As for the next open house, we’re trying several different options. Firstly, because the heat is no longer an issue, the next open house on November 6, 2021 starts at noon and runs until 5:00 pm, and this will be the default for the foreseeable future. Will this change? That depends upon other events, such as collaborations with other galleries, and will be advertised well in advance. What we can tell you for sure is that this should apply through the Nightmare Weekends Before Christmas open houses starting in December, and we’re currently discussing having one last event on Friday, December 24 for everyone stuck until the last minute on gift options. Either way, keep checking back for more information.
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The penultimate weekend before Halloween, and we have plans, Specifically, this weekend’s Porch Sale (most likely held indoors just because of the unnaturally warm weather this weekend, just to make sure) is going to happen if it kills us, which it just might. (Unfortunately, because two of our best friends are getting married on Halloween weekend, don’t expect any Triffid Ranch events then, but we’ll have one last big event on November 6, and then we have to go quiet in order to get everything ready for the Nightmare Weekends Before Christmas events happening every Saturday starting December 4.) As always, admission is free, masks are mandatory, and I’m bringing doughnuts just in case Pete Freedman of Central Track comes out to visit. See you then.
Posted onOctober 21, 2021|Comments Off on Enclosures: “The Lungs of Hell” (2021)
Throughout most of known reality, evil is an abstract. It has no weight, no mass, no volume, and cannot be measured on a quantitative basis. One can feel overwhelming evil, but no scale exists in our realm to weigh it. The atmosphere of the moon is crushing by comparison.
This is true for our realm, but evil has a mass. If evil is best described as “the decay of virtue,” it flows like compost tea from a dead garden, like random fluids from an abandoned cemetery trickling into the groundwater, Eventually, it seeps and slides in the cracks between realities, lubricating the movement of the celestial spheres, and eventually dripping down…below.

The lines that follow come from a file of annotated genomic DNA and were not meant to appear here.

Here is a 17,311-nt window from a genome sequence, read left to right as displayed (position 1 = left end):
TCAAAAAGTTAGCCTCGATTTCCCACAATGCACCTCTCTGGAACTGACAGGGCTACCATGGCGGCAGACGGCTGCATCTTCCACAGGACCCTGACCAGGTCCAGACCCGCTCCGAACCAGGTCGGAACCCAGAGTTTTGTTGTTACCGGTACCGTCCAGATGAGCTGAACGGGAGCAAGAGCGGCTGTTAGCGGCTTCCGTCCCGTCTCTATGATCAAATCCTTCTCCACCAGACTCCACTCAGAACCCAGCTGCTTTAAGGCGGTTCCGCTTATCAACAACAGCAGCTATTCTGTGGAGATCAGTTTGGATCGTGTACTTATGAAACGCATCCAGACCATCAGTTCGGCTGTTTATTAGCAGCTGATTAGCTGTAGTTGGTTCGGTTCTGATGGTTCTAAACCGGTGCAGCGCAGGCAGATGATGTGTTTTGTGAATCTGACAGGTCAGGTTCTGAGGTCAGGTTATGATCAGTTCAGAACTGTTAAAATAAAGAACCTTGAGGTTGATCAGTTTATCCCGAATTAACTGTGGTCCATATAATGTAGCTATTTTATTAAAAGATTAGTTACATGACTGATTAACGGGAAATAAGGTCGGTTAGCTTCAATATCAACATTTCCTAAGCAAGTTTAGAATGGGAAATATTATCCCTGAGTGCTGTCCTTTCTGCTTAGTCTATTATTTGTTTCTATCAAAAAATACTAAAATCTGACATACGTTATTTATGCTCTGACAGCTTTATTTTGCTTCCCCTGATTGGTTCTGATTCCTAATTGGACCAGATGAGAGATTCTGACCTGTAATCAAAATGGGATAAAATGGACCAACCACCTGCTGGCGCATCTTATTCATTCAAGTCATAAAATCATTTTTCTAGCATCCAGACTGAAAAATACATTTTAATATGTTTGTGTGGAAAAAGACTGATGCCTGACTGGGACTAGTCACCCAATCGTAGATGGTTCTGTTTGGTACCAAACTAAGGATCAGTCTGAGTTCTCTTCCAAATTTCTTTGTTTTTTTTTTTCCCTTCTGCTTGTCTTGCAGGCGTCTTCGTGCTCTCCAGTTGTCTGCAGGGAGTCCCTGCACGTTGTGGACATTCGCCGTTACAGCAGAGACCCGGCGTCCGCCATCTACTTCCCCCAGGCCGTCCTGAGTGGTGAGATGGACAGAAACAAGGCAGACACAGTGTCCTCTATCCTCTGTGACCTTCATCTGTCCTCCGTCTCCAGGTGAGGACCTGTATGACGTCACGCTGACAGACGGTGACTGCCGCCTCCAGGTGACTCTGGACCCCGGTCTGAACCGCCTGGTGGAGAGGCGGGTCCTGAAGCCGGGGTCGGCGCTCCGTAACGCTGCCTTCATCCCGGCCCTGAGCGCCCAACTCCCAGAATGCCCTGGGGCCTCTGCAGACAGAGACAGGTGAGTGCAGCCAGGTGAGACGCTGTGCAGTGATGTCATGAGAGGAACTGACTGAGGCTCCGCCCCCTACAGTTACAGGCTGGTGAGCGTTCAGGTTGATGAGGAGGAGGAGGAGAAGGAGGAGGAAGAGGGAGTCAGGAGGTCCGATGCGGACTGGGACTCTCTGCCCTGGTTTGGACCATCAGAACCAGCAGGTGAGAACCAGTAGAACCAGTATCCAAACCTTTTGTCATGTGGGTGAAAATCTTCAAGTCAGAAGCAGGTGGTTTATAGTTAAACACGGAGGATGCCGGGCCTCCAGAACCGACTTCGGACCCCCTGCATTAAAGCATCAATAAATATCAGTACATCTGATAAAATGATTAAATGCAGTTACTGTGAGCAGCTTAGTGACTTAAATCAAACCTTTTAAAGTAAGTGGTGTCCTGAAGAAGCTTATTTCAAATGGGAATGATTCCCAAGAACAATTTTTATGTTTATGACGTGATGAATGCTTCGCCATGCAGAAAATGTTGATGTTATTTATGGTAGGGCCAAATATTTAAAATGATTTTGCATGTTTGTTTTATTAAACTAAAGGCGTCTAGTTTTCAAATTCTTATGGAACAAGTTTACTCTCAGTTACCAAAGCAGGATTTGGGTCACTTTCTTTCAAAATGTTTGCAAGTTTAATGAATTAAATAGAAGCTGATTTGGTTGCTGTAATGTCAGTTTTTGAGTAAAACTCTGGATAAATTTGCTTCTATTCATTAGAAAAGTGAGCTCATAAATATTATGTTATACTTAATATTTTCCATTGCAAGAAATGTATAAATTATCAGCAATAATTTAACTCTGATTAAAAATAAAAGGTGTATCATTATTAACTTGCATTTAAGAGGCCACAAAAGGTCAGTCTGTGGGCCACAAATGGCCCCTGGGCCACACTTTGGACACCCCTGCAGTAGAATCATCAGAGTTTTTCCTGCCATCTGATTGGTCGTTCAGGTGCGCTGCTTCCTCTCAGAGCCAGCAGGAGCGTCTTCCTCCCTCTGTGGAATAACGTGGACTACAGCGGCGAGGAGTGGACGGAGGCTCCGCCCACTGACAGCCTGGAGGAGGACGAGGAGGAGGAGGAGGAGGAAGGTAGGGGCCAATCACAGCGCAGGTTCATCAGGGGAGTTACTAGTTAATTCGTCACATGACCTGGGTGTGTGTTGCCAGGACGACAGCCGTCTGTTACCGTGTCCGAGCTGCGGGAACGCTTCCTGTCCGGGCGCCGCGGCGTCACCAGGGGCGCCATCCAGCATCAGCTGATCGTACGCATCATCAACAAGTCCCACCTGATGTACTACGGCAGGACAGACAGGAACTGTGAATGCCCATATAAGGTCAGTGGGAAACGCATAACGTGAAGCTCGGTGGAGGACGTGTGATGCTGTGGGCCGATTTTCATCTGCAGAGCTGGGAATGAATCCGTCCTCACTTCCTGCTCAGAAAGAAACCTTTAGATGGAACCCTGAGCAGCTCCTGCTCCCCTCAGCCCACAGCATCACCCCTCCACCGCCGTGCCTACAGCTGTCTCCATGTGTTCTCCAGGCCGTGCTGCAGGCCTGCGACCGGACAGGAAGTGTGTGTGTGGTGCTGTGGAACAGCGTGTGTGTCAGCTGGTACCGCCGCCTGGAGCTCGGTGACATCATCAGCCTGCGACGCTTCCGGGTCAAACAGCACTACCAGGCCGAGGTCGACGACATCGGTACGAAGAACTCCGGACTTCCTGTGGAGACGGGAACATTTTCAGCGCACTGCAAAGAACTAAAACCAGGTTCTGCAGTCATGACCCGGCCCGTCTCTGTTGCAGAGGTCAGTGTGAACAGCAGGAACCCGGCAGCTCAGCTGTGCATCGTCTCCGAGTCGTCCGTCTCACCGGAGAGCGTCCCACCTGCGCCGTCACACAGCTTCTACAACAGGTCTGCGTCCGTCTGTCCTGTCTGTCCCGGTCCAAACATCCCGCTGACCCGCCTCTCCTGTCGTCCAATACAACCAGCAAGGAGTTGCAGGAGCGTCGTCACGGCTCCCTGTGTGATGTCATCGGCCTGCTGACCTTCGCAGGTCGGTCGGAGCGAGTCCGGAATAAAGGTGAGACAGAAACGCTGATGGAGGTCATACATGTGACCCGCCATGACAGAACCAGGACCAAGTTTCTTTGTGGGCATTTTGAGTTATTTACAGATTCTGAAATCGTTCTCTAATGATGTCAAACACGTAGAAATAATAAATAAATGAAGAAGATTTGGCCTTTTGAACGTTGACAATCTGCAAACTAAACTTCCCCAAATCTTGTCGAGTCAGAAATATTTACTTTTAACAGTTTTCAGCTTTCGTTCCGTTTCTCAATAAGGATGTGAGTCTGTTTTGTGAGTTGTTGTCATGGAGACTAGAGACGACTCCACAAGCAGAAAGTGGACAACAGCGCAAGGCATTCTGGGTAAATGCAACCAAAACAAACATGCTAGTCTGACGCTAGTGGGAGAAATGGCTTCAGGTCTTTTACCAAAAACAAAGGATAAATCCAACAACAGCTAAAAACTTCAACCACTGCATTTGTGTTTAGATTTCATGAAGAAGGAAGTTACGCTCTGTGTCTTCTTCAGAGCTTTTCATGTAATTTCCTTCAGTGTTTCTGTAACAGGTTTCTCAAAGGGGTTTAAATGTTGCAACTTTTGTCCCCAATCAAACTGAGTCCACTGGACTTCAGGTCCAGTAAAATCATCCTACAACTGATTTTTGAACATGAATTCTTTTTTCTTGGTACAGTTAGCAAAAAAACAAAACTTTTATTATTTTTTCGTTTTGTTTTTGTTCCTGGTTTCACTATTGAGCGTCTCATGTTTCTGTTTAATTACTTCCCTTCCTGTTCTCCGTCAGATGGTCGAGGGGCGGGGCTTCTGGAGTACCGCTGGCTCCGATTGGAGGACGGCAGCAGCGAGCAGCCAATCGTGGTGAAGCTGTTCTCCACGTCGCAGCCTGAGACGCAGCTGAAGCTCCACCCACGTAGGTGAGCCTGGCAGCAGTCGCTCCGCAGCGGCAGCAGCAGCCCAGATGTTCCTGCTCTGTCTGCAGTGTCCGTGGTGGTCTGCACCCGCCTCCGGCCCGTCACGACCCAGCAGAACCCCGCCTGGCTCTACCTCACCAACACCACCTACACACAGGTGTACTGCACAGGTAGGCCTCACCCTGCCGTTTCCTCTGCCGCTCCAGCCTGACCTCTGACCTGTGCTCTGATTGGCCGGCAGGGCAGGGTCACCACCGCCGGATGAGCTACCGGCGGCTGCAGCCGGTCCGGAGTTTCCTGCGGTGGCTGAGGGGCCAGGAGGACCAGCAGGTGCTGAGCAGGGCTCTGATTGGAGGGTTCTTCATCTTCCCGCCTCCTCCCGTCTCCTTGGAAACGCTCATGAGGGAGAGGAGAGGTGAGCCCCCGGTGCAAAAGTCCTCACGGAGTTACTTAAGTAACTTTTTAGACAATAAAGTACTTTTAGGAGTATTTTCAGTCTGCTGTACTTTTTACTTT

Eventually, it collects far below. Below any concept of Hell, Mictlan, or other afterlife, enough to where it can be measured. Its miasma is an odor of which no human can conceive, its heft nothing a human could experience. Any being contacting compressed and supersaturated evil becomes a quantum event, simultaneously ceasing to exist in that second and undergoing a truly eternal torment. That being, no matter how perfect or divine, becomes part of the ocean, with absolutely no chance of rescue or escape. Sometimes, that metaphysical ocean of evil, stretching across and through dimensions, is reasonably quiescent, not advancing or retreating. Sometimes the ocean breaks down a barrier to previously untouched realities, causing it to flow away for a short time and revealing…things previously hidden. Every once in a great while, a being sufficiently hubristic to think themselves immune will splash upon contact, and the waves create nightmares for billions of souls. And like any other liquid, the sheer weight corrupts and corrodes and distorts anything underneath it, and any flow downward is mitigated by the constant fall of new evil, like a fog not quite ready to be rain, replacing and replenishing the supply.
While the unsophisticated talk about “Hell” as the ultimate holding site for evil, know that what philosophers and the sensitive assume is that ultimate holding site is only the literal tip of the iceberg. The true rulers of Hell, as far away from the demons of the higher planes as moles and worms are above eagles, are the beings that prevent it from sinking into the depths. The bottom of Hell is lined with sigils and glyphs of power from the rest of reality, all attempting to keep it afloat. Even more keep channeling the miasma to locations where it can be concentrated and processed. Bloodstones made of the corpses of whole universes work to draw in the mist, and other, barely conceivable constructs trap it, like lungs full of volcanic ash. Eventually the sheer volume of evil collapses in on itself, leaving gigantic russet crystals, beautiful in their unnatural sheen, gradually eroding out and falling to the sides. New constructs grow in the place of old ones, pushing aside older crystals like glaciers moving boulders.